http://charleston.thepermanenttourist.com/summertime-and-the-cooking-is-easy/

Happy and cool summer cooking!

Holly

 

Share

Time is Ripe for Tomatoes

As we all prepare to greet fall and her cooler air and promise of crisp apples and warming winter squash, don’t yet shut the door on tomatoes and the lingering taste of summer they can offer all year round.  At least in the Lowcountry, tomatoes will be coming in for a few more weeks. Here’s some ideas on how to put them to use from an excerpt from the tomato sauce chapter in my upcoming book on French Sauces (Gibbs Smith, Spring, 2013):

Les Sauces Tomates – Tomato Sauces

Though frequently associated with Italian cuisine, tomato (also called “pomme d’amour,” or love apple in French) sauces play a significant role in French sauce-making and cooking as well. One of the five mother sauces of French classical cooking, tomato sauces can serve as a garnish for fish or meat or tossed with pasta. The meaty juiciness of tomatoes make them the perfect conduit for a quick, fresh, naturally thickened sauce, often enhanced with wine, garlic, onion and fresh herbs.

When in season, fresh tomatoes are preferable to canned. Select firm, fragrant tomatoes. Plum varieties are considered ideal, but the many heirloom varieties available at farmers’ markets and groceries have magnificent flavor and color. When using canned, look for  whole peeled tomatoes, preferably the San Marzano Italian imports.

Tomatoes are often peeled and seeded prior to cooking or the seeds and skins are strained after cooking. Peeling and seeding fresh tomatoes is simple enough. Trim the stem base out with a paring knife and cut a little “X” into the top of the tomato. Place the tomato(es) in simmering, hot water for about 30 seconds, or until the “X” forms little, loose skin flaps. Remove them from the water and submerge in ice cold water for several seconds. The skin will literally peel right off a ripe tomato. To seed the tomatoes, cut them in half horizontally. Gently, using your fingertips, prod the seeds from the little seed pockets distributed throughout the tomato and discard. Don’t fret if you miss a few.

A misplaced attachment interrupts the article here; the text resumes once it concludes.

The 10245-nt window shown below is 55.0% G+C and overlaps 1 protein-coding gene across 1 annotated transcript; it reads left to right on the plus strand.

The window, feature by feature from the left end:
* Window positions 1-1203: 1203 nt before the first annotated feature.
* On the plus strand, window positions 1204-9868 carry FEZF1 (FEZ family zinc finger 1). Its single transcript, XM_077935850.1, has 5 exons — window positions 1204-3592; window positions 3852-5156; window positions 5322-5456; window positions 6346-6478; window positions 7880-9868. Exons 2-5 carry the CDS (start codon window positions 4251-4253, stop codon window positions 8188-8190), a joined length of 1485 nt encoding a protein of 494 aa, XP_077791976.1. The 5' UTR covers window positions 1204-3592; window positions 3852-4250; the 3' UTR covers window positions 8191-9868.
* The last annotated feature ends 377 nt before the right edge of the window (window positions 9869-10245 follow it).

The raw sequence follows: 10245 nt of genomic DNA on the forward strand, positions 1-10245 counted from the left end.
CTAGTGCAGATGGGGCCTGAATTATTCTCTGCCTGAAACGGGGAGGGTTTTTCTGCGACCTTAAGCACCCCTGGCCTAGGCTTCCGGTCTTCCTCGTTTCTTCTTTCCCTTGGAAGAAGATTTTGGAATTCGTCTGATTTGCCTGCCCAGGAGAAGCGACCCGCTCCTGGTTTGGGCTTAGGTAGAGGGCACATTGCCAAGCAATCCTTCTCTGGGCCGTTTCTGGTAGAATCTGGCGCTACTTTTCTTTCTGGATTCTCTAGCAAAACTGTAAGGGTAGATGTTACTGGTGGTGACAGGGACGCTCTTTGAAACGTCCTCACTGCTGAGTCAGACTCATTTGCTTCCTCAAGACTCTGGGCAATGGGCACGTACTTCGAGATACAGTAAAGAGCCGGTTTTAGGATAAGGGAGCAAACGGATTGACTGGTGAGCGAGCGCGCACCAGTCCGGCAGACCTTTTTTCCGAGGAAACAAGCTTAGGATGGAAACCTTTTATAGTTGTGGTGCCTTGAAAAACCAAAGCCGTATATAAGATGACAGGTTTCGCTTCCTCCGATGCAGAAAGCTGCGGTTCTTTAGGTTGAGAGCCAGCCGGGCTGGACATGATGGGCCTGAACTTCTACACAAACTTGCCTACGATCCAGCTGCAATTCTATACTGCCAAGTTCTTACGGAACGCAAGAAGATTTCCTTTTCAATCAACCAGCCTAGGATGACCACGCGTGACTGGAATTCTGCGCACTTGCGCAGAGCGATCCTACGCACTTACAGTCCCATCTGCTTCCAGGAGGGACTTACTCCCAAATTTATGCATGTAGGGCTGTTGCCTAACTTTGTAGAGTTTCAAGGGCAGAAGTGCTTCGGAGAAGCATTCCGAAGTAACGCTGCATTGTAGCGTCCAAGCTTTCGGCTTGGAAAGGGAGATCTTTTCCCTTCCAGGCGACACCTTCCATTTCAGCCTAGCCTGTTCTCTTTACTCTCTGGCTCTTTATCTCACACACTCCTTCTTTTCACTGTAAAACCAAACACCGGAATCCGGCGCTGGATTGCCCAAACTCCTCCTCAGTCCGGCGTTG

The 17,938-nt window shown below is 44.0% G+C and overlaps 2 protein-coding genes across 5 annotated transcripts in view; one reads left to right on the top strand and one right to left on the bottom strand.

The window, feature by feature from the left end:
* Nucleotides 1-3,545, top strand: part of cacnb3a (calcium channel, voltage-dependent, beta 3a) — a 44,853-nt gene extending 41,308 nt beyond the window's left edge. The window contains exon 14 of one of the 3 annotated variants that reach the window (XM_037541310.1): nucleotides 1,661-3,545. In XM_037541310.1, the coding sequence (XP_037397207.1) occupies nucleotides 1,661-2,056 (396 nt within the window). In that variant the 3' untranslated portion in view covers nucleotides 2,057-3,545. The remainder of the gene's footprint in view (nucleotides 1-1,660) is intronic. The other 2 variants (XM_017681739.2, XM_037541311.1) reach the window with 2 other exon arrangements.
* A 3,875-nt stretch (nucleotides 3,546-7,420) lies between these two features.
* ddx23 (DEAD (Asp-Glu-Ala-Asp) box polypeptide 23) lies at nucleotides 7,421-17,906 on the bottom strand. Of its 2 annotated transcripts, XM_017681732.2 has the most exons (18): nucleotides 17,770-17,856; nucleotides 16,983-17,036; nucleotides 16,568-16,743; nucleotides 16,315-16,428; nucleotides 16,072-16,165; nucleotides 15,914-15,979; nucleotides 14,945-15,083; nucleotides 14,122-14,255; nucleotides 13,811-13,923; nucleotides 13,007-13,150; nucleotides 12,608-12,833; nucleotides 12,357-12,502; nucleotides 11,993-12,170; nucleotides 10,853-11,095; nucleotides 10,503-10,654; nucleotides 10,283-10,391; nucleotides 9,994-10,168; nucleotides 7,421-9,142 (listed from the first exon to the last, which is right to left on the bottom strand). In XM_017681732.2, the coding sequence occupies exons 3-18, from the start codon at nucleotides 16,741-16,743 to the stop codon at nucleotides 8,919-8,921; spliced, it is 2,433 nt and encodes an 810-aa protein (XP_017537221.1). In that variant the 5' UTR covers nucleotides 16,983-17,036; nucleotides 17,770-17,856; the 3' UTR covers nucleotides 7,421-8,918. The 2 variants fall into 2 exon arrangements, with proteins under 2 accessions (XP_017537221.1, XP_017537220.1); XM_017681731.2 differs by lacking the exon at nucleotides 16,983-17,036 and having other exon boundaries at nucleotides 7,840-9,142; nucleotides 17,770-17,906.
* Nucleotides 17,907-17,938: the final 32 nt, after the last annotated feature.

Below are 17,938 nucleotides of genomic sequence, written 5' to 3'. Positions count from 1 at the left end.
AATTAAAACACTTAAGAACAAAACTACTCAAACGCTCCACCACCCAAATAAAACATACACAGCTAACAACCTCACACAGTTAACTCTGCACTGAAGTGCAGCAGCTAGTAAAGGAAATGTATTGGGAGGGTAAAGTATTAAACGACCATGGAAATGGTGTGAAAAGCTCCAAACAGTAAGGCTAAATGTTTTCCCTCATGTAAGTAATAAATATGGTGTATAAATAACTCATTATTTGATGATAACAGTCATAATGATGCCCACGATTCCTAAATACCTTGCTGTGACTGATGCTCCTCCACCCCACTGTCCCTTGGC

One of the many advantages of tomato sauces is that they freeze beautifulyy for up to three months. Make a few big batches now when tomatoes are still being harvested and freeze them in quantities you will use as fall and winter approach. Thaw, reheat and voila, an instant taste of summer on your plate even when winter winds howl.

Sauce Mariniere – Marinara Sauce

Beautiful, fresh marianara sauce prepared with late summer tomatoes and basil.

 

(Yield: 6 cups)

This lovely, light sauce is worth making over and over again. It simply sings with tomato flavor that goes just as well tossed with a bowl of spaghetti as it would to dress grill fish or roasted chicken. There are countless variations on the theme, as well. Ground beef,  turkey, pork, sausage, and bacon could be added early in the cooking process, or it could be finished with other vegetables including mushrooms, bell peppers and fennel. Add the fresh basil at the very end, just before serving. The sauce can be refrigerated for several days prior to using or frozen for up to three months.

3 tablespoons extra virgin olive oil

1 large onion, finely chopped (about 2 cups)

1 medium carrot, peeled and finely chopped

4 cloves garlic, peeled, mashed and finely chopped

Pinch sea or kosher salt and ground black pepper

6 medium tomatoes, peeled, seeded and coarsely chopped

1/2 cup good quality red wine

1 1/2 cups chicken stock

4  sprigs each fresh rosemary, thyme, and oregano sprigs tied in a bundle with kitchen string

1 teaspoon granulated sugar

Pinch red chili pepper flakes